Stop and search:
Police have increased the level of stop and search and stop and account in and around public transport hubs and nearby streets. This supplemented by the use of Wands and Metal Detector Arches around the public transport network in London.
Currently there are 60,000 recordable CCTV cameras operating on the 8,000 London buses and all London Underground Stations. CCTV is also being progressively rolled out to London Underground trains and over-ground rail stations.
A six-month trial of live CCTV on a London bus route begun where real-time images will be beamed to a control room manned by Transport for London (TFL) and police
Mr Johnson said: “I am determined to banish the sad minority of hoodlums and trouble makers that have blighted our buses.
“Having the facility to access live pictures from buses travelling around the capital will mean our bus controllers can play a far more effective role in sending police officers to sort out troublemakers.
“If this trial is successful then we will consider rolling out the system on other routes as part of our campaign to stamp out the casual disorder that led to a culture of fear on public transport.” (BBC- 20 Oct 2008)
Transport for London in partnership with the BTP has successfully introduced a US style performance management process, Compstat, into the British Transport Police to drive improvements in performance. Compstat uses timely and accurate intelligence to provide a rapid policing response using effective tactics, with relentless follow-up from senior managers in TFL and BTP. (TFL 2008)
Put simply, community engagement is the process of involving people in decisions that affect them. This can mean involving communities in the planning, development and management of services. Or, it may be about tackling the problems of a neighborhood, such as crime, drug misuse or lack of play facilities for children.
Local knowledge and understanding the diversity of the community are essential. This means looking beyond the ‘usual suspects’ – the small group of individuals frequently used to represent the views of their communities, and those groups typically labelled as hard-to-reach. (TFL 2008)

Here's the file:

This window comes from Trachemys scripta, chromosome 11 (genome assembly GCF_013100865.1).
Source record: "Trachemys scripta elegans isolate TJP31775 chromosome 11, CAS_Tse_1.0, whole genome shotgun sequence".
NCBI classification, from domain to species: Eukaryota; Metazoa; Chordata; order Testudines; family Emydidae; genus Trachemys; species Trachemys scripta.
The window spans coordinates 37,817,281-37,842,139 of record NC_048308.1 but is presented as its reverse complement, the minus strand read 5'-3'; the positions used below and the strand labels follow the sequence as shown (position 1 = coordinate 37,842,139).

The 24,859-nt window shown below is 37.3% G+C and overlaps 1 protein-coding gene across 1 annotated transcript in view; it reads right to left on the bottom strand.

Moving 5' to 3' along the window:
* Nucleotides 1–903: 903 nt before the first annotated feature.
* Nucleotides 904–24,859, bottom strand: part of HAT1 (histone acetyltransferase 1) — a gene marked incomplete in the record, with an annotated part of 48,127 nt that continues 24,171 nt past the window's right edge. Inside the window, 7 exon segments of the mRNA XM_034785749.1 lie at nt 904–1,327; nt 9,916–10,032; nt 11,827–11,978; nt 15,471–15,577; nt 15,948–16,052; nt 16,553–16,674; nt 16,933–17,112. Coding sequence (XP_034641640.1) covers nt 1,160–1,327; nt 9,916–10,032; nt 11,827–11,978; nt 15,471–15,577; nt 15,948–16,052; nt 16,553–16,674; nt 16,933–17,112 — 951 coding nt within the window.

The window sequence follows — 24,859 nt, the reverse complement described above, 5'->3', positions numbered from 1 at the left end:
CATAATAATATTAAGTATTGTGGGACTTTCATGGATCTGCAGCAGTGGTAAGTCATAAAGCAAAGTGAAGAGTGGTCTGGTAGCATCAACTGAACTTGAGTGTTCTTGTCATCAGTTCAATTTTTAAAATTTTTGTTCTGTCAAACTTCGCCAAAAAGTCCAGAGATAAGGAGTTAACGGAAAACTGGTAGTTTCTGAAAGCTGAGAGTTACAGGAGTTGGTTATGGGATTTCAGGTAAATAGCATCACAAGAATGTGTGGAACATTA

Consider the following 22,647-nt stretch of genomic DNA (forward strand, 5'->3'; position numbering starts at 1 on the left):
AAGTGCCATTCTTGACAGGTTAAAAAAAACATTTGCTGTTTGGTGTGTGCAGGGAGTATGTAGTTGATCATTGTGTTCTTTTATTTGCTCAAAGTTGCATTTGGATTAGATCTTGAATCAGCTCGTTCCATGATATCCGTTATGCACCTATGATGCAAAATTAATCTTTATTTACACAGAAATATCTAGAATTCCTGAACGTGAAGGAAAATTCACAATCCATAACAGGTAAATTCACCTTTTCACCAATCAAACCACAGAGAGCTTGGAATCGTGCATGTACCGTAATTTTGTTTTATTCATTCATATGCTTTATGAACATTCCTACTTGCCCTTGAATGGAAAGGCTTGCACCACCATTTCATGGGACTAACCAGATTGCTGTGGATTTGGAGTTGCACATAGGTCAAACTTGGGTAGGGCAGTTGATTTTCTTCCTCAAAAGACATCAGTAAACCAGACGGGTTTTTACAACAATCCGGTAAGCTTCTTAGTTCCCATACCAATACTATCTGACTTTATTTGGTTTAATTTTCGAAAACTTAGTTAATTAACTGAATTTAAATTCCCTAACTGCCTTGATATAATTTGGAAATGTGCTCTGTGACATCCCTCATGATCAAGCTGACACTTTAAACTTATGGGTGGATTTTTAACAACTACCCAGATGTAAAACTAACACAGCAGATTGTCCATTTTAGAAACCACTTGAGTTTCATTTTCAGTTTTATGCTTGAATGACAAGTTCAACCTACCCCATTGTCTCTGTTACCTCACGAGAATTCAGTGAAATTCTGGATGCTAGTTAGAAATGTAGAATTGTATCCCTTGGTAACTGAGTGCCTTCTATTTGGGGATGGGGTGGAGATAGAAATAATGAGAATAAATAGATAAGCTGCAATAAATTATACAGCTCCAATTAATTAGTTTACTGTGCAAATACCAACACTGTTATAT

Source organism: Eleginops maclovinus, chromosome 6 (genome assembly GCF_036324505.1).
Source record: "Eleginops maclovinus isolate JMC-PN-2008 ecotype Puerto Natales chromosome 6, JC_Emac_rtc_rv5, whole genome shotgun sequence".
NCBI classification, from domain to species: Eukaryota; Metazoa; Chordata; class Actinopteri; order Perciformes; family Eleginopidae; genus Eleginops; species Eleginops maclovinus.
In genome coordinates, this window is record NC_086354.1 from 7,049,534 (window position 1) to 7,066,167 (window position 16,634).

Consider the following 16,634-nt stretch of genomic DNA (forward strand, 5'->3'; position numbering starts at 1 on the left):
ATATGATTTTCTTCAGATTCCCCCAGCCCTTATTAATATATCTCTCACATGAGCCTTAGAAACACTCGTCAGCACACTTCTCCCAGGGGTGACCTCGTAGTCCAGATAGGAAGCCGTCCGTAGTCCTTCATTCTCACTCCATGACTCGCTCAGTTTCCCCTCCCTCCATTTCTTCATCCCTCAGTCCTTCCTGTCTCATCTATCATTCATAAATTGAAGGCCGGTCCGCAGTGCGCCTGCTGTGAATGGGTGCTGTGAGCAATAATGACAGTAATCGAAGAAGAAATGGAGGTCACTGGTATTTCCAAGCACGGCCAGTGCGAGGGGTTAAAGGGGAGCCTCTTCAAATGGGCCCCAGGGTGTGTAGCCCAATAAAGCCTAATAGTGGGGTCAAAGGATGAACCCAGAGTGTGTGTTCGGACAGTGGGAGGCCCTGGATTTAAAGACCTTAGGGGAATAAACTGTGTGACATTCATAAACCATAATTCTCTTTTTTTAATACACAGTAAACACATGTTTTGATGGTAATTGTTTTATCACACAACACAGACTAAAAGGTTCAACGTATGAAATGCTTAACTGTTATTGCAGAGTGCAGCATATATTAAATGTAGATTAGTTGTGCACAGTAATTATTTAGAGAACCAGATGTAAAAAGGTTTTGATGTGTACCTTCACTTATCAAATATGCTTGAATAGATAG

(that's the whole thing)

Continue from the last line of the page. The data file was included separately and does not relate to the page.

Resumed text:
British Transport Police set up an Independent Advisory Group (IAN) made up of representatives from the different community groups in London.
Currently Transport for London and all police forces engage the communities through: Pan-London marketing, the Internet (Web), local crime (transport-related) issues, over 2,500 uniformed officers engaging with members of the public, uniformed front-line staff and stakeholder engagement. (TFL 2008)
Arresting and punishment of offenders:
By arresting and punishing offenders Transport for London and the all police forces follow the following four reasons which are given by Macionis and Plummer (1998).
I also referred to these four reasons in my other essay entitled “Fighting Anti-Social Behaviour by Targeting Fare Evasion on Public Transport in London”
1. Retribution: One key reason to punish is to satisfy society’s needs for retribution or moral vengeance by which society inflicts suffering on the offender comparable to that caused by the offence.
2. Deterrence: Deterrence amounts to the attempt to discourage criminality through punishment. Deterrence reflects the eighteenth century notion that as calculating and rational creatures, human beings will forgo deviance if they perceive that the pain of punishment out weighs the pleasure of mischief.
3. Rehabilitation: This is the program for reforming the offender to preclude subsequent offences.
4. Society Protection: This is the means by which society renders an offender incapable of further offences temporarily through incarceration or permanently by execution. (Macionis J and Plummer, K 1998)